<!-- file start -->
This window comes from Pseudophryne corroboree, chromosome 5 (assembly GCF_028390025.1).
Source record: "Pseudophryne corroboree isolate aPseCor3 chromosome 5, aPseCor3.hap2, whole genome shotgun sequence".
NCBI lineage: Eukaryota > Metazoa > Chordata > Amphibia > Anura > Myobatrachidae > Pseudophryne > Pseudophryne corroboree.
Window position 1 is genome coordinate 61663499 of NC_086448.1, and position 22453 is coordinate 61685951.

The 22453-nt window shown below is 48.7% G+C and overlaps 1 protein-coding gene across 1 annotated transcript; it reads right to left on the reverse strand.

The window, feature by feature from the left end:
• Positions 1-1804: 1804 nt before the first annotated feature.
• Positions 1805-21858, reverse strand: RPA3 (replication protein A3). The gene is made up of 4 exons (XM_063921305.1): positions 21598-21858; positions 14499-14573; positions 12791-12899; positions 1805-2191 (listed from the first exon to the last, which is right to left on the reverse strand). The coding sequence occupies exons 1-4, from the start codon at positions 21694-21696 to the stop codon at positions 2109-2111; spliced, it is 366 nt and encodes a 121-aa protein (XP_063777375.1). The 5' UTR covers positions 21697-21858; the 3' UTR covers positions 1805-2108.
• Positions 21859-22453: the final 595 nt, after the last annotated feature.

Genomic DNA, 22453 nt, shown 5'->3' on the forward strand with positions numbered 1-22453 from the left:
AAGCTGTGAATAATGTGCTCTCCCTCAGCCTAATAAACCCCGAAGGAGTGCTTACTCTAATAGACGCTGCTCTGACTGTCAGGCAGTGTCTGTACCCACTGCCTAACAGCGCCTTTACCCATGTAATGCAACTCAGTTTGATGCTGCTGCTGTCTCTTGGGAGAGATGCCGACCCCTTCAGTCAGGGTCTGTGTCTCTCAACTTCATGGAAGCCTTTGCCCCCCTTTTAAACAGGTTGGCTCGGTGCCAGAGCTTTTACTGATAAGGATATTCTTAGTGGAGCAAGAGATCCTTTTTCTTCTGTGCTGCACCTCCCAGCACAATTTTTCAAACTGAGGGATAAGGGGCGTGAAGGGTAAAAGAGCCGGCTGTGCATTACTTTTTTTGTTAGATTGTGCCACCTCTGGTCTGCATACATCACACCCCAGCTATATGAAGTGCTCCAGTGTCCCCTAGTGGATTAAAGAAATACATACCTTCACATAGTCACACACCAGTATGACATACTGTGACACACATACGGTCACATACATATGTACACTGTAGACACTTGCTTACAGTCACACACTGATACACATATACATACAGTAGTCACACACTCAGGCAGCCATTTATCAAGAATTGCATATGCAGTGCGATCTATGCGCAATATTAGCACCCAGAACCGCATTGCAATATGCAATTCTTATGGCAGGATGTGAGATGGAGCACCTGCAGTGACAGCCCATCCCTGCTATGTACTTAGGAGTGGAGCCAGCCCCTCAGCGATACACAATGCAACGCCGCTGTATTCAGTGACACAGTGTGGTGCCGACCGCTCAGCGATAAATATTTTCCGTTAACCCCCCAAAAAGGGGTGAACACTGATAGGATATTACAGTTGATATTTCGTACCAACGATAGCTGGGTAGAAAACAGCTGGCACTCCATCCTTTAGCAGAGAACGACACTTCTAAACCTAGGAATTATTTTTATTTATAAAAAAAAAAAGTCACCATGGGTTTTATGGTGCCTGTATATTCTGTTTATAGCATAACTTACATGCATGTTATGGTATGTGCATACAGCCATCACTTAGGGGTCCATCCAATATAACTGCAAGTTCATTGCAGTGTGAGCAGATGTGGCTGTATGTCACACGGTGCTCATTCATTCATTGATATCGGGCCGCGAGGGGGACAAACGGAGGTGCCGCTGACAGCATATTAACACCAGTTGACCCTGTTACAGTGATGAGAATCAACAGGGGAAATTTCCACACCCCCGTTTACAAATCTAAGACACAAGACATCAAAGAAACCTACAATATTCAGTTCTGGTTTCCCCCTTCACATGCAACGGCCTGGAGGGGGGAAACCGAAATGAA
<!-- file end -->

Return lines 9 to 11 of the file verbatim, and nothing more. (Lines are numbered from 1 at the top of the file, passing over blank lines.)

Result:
• Positions 21859-22453: the final 595 nt, after the last annotated feature.

Genomic DNA, 22453 nt, shown 5'->3' on the forward strand with positions numbered 1-22453 from the left:
AAGCTGTGAATAATGTGCTCTCCCTCAGCCTAATAAACCCCGAAGGAGTGCTTACTCTAATAGACGCTGCTCTGACTGTCAGGCAGTGTCTGTACCCACTGCCTAACAGCGCCTTTACCCATGTAATGCAACTCAGTTTGATGCTGCTGCTGTCTCTTGGGAGAGATGCCGACCCCTTCAGTCAGGGTCTGTGTCTCTCAACTTCATGGAAGCCTTTGCCCCCCTTTTAAACAGGTTGGCTCGGTGCCAGAGCTTTTACTGATAAGGATATTCTTAGTGGAGCAAGAGATCCTTTTTCTTCTGTGCTGCACCTCCCAGCACAATTTTTCAAACTGAGGGATAAGGGGCGTGAAGGGTAAAAGAGCCGGCTGTGCATTACTTTTTTTGTTAGATTGTGCCACCTCTGGTCTGCATACATCACACCCCAGCTATATGAAGTGCTCCAGTGTCCCCTAGTGGATTAAAGAAATACATACCTTCACATAGTCACACACCAGTATGACATACTGTGACACACATACGGTCACATACATATGTACACTGTAGACACTTGCTTACAGTCACACACTGATACACATATACATACAGTAGTCACACACTCAGGCAGCCATTTATCAAGAATTGCATATGCAGTGCGATCTATGCGCAATATTAGCACCCAGAACCGCATTGCAATATGCAATTCTTATGGCAGGATGTGAGATGGAGCACCTGCAGTGACAGCCCATCCCTGCTATGTACTTAGGAGTGGAGCCAGCCCCTCAGCGATACACAATGCAACGCCGCTGTATTCAGTGACACAGTGTGGTGCCGACCGCTCAGCGATAAATATTTTCCGTTAACCCCCCAAAAAGGGGTGAACACTGATAGGATATTACAGTTGATATTTCGTACCAACGATAGCTGGGTAGAAAACAGCTGGCACTCCATCCTTTAGCAGAGAACGACACTTCTAAACCTAGGAATTATTTTTATTTATAAAAAAAAAAAGTCACCATGGGTTTTATGGTGCCTGTATATTCTGTTTATAGCATAACTTACATGCATGTTATGGTATGTGCATACAGCCATCACTTAGGGGTCCATCCAATATAACTGCAAGTTCATTGCAGTGTGAGCAGATGTGGCTGTATGTCACACGGTGCTCATTCATTCATTGATATCGGGCCGCGAGGGGGACAAACGGAGGTGCCGCTGACAGCATATTAACACCAGTTGACCCTGTTACAGTGATGAGAATCAACAGGGGAAATTTCCACACCCCCGTTTACAAATCTAAGACACAAGACATCAAAGAAACCTACAATATTCAGTTCTGGTTTCCCCCTTCACATGCAACGGCCTGGAGGGGGGAAACCGAAATGAA